How to Choose an Escrow Officer: 14 Questions to Ask (& One BIG Thing to Notice)

How to Choose an Escrow Officer: 14 Questions to Ask (& One BIG Thing to Notice)

4 min read
Marcus Maloney

Marcus Maloney is a value investor and portfolio holder of residential and commercial units. Marcus has been named the “Equity King” for his impressive ability to find real estate opportunities with massive amounts of equity.

Marcus, a high school dropout, went from G.E.D. to M.B.A. Although his education has a major impact on his investment philosophy, the real impact came from his upbringing.

Marcus thrives on completing successful transactions. As a young kid, his parents and grandparents faced many challenges; as a result, it made him think of ways he could help. His mother and grandmother were avid investors—not in the market but in people. Marcus was a recipient of those investments. And his early years were hard work growing up on a farm.

Marcus was a strategist at an early age. To relieve the burden of his family buying him clothes when it was time to return to school, he decided to make a small investment that paid big dividends. Marcus decided to purchase a small piglet at the beginning of summer, feed it until it became fat, and then sell it to a local farmers’ auction before the school year started. This was one of his first transactions and the beginning of his adventure of finding equity in every opportunity.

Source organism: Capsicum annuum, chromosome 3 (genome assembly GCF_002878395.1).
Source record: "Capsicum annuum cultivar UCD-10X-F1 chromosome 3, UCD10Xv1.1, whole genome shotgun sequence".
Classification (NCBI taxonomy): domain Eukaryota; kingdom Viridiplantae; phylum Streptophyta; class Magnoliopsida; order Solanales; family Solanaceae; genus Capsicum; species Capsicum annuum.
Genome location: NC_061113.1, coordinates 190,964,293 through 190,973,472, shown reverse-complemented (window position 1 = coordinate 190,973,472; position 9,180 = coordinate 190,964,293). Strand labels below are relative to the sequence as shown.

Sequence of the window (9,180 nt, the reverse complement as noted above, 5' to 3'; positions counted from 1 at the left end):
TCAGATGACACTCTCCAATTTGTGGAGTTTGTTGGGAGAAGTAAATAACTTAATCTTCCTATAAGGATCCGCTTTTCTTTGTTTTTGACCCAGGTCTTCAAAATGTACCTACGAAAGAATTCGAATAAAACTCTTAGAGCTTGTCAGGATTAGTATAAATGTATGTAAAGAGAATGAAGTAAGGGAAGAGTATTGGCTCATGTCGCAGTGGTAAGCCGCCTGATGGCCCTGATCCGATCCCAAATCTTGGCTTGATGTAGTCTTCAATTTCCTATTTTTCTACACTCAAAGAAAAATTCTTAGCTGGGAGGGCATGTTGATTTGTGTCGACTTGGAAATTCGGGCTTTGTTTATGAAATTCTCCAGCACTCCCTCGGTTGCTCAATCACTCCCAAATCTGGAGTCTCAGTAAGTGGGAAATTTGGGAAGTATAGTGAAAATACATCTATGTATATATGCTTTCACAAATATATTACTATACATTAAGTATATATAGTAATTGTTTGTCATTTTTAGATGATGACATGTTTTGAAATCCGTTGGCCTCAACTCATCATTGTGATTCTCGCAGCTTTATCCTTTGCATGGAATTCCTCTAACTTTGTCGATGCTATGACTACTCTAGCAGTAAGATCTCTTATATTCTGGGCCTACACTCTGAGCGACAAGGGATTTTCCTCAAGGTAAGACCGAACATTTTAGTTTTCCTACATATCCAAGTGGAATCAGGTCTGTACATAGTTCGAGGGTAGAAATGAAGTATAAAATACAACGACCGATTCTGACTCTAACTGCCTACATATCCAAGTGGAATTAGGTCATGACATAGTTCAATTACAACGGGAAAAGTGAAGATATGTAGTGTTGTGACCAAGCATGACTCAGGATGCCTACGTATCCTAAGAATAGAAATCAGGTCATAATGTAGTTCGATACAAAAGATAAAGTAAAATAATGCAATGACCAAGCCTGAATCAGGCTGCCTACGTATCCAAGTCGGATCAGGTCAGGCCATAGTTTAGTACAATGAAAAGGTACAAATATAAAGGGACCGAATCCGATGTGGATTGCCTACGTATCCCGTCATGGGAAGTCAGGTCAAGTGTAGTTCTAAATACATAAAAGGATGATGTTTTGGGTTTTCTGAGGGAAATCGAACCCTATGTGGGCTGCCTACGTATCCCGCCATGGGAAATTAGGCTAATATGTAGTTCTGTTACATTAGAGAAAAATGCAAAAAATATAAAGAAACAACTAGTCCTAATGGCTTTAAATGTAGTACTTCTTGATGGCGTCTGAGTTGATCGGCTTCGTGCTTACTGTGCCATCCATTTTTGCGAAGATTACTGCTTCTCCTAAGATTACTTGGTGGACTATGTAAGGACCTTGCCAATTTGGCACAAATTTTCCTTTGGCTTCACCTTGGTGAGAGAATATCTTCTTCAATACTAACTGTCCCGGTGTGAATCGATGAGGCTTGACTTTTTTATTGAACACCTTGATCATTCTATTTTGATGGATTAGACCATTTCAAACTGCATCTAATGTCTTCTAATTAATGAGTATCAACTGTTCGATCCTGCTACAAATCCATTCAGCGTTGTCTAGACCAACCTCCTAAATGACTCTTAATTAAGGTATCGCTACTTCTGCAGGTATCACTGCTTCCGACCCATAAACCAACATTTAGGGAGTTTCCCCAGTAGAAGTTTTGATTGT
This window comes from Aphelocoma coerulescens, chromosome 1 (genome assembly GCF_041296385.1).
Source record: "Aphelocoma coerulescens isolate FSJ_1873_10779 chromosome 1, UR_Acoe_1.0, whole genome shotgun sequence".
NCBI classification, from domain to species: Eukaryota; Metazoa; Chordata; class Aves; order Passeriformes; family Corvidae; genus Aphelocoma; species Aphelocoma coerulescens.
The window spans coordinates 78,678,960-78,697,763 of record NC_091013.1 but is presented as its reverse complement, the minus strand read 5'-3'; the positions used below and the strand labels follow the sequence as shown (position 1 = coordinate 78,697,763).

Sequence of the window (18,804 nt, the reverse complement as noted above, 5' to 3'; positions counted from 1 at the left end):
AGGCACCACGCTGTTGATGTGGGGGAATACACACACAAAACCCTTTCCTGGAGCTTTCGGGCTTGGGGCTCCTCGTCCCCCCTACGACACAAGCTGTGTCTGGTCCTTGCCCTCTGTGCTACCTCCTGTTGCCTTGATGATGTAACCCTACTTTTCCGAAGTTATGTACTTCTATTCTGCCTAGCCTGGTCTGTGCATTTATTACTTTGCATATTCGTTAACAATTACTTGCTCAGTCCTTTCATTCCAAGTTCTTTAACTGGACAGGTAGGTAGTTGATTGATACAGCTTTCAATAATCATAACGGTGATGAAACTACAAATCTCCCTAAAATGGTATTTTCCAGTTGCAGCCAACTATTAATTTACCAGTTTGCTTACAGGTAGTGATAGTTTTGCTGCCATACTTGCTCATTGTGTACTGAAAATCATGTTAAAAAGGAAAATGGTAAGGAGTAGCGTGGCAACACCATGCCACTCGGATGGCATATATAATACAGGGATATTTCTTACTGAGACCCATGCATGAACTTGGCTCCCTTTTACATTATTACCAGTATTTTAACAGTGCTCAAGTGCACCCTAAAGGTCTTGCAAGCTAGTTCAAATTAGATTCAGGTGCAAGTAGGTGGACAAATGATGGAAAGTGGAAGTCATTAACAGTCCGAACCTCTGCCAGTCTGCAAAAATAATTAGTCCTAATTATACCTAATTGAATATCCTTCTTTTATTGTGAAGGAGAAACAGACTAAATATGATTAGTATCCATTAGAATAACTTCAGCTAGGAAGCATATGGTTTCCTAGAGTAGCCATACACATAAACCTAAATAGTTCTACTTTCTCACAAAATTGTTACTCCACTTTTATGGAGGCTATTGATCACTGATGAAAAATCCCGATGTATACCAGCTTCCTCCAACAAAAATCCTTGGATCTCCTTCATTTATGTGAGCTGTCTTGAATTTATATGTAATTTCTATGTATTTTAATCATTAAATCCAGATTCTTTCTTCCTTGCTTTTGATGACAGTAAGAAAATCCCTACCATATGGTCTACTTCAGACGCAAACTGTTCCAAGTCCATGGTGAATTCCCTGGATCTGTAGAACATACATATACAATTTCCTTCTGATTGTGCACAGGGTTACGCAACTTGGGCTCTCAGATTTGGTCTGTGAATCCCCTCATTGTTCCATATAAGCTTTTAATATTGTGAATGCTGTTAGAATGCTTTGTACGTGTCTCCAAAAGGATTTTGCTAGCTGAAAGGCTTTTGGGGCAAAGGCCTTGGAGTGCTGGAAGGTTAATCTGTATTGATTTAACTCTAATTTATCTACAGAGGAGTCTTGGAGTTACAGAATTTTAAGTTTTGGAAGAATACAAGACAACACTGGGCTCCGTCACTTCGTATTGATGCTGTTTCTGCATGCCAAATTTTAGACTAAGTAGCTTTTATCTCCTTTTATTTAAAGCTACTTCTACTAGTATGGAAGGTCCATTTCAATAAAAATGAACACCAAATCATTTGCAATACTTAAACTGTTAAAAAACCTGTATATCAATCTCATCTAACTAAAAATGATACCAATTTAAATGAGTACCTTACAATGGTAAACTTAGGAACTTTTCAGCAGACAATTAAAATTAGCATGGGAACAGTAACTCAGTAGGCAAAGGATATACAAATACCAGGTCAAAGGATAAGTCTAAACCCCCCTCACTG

Marcus’ hard work continues today: He has completed over $3.3 million in wholesale transactions. Currently, Marcus is a licensed agent who wholesales virtually in multiple states while building his investment portfolio. Although wholesaling provides great money, he saw the opportunity to buy some of the deals he found and convert them into cash flowing rentals.

Marcus currently holds seven rentals, two of which are commercial units. He’s also done the unimaginable and purchased a school, which was converted to a daycare center. Again, he turns what is a marginal profit into a significant equity position. He leverages the equity by using the BRRRR (Buy, Rehab, Rent, Refinance, Repeat) strategy to increase his portfolio without any money out of pocket.